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My Latest Book

"When I was 28, in 1978, I started OAT (Overseas Adventure Travel) with the idea that there was a touch of inquisitiveness and adventure in all of us.  I believed that as an adventure travel company owner I could help others transform their lives through travel.  They would see the world differently . . . perhaps breaking stereotypes of people and places, accepting differences of other people, enriching their own inner lives as they explore outwardly and grasping the importance of nature, culture, history, and our earth. John Delaney’s choice poems, reflections, and photographs in Nile—itself inspired by an OAT trip to Egypt and sites along the Nile—are a tribute to the transformation that happens to us and others as we journey into new lands."

–Judi Wineland, founder of O.A.T. (Overseas Adventure Travel)"



This list includes poetry volumes, books on cartography, and reference works/guides to Princeton manuscript collections. While most are available from Amazon, I would prefer that they be ordered directly from the publishers where possible. 

Galápagagos (2023)

ISBN 979-8-88838-361-2

"This wonderful book dedicates a poem to some of the many iconic species found in the Galápagos Islands. What is remarkable about each of these poems is that it quite nicely captures the essence of each species in a few words and – at least for those of us who have been here – immediately gives you a fantastic visual impression of the animal’s behavior. And for those who have not had the fortune of visiting, this book may make that idea all the more enticing."
–Rakan A. Zahawi, Executive Director, Charles Darwin Foundation (which operates the Charles Darwin Research Station on Santa Cruz Island)


"The Galápagos Islands elicit many feelings: awe, respect, curiosity, understanding among them. Numerous authors have published their writings about this natural wonderland — ranging from science to fiction in subject, and from stodgy to enlightening in style. Almost without exception, these publications (mine included) have been centred around scholarly Darwinian thinking. So it comes as a pleasant surprise to see them depicted here in John and Andrew’s Galápagos through a very different prism: poetry and photography as the traveller sees them."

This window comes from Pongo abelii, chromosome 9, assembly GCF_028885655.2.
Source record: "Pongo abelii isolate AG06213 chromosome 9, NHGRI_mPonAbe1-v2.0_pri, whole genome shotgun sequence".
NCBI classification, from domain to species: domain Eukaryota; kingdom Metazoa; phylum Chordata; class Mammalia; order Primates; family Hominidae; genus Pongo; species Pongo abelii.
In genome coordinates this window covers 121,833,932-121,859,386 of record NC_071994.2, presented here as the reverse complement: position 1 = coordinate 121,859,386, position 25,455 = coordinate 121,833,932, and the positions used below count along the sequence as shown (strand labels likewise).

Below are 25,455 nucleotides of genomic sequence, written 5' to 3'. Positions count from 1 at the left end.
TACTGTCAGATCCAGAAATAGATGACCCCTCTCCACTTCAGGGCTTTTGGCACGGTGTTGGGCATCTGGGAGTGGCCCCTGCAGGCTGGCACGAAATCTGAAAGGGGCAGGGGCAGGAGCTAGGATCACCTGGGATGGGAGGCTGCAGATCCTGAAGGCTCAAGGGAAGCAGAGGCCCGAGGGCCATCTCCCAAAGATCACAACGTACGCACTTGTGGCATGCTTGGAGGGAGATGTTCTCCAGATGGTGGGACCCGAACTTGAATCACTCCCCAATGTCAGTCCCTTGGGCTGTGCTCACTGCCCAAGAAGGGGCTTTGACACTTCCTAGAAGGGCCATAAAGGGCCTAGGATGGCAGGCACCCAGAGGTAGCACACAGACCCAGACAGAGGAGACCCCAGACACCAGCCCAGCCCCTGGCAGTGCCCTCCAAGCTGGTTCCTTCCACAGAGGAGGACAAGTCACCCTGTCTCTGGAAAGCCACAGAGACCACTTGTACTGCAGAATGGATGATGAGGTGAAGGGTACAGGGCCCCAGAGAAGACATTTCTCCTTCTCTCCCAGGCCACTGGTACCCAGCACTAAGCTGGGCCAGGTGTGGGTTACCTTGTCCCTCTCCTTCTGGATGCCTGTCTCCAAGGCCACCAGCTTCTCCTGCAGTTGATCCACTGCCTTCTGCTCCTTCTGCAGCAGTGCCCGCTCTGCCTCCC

–Tui De Roy, award-winning nature and wildlife photographer, naturalist, author of thirteen books on the Galápagos Islands

Delicate Arch (2022)

ISBN 978-1-64662-790-5

“As recognized by the founders of the National Park Service from the beginning, appreciation of the national parks is vital to their protection. Although others have written countless words about our treasured lands, few have had the power to convey their wonder as succinctly as John Delaney in the place-based poems of Delicate Arch. Intriguing, selected facts and revealing photographs add other layers of meaning to the poet’s meditations on time and the essence of places. Simultaneously whimsical and emotional, the crisp verses from this wanderer to remote locations awaken our imagination and curiosity, offering us a different way of appreciating nature’s gifts.”

–Q.T. Luong, recipient of the National Parks Conservation Association’s Robin W. Winks Award for Enhancing Public Understanding of National Parks, photographer/author of Treasured Lands: A Photographic Odyssey through America’s National Parks

Twenty Questions (2019)

ISBN 978-1-63534-969-6

"How refreshing, in the age of open form and the conversationally informal poem, to find a contemporary poet who brings new life to the short, tightly woven rhymed lyric! That’s the gift John Delaney gives in Twenty Questions. Not all of his poems are strict in their schemes, but many are, and they’re wonderfully succinct, verbally playful, and often very funny, as in the villanelle “Fashion Designer” (“Blessed is the man who counts his blisses.”) One quality I love in poems is wit and word play. Delaney provides ample samples. In the poem “Purple Finch,” he manages to rhyme “acorn” with “egg born.” “Eulogy for My Body” wins me over immediately with its opening line: “One thing I know: you’ll be the death of me.”  This collection’s title, Twenty Questions, comes from a familiar childhood word game. And just as its title suggests, playfulness, pursued with a questioning curiosity, most often leads not to answers, but to more serious questions."


–Ed Harkness, author of The Law of the Unforeseen (2018), his most recent collection of poems

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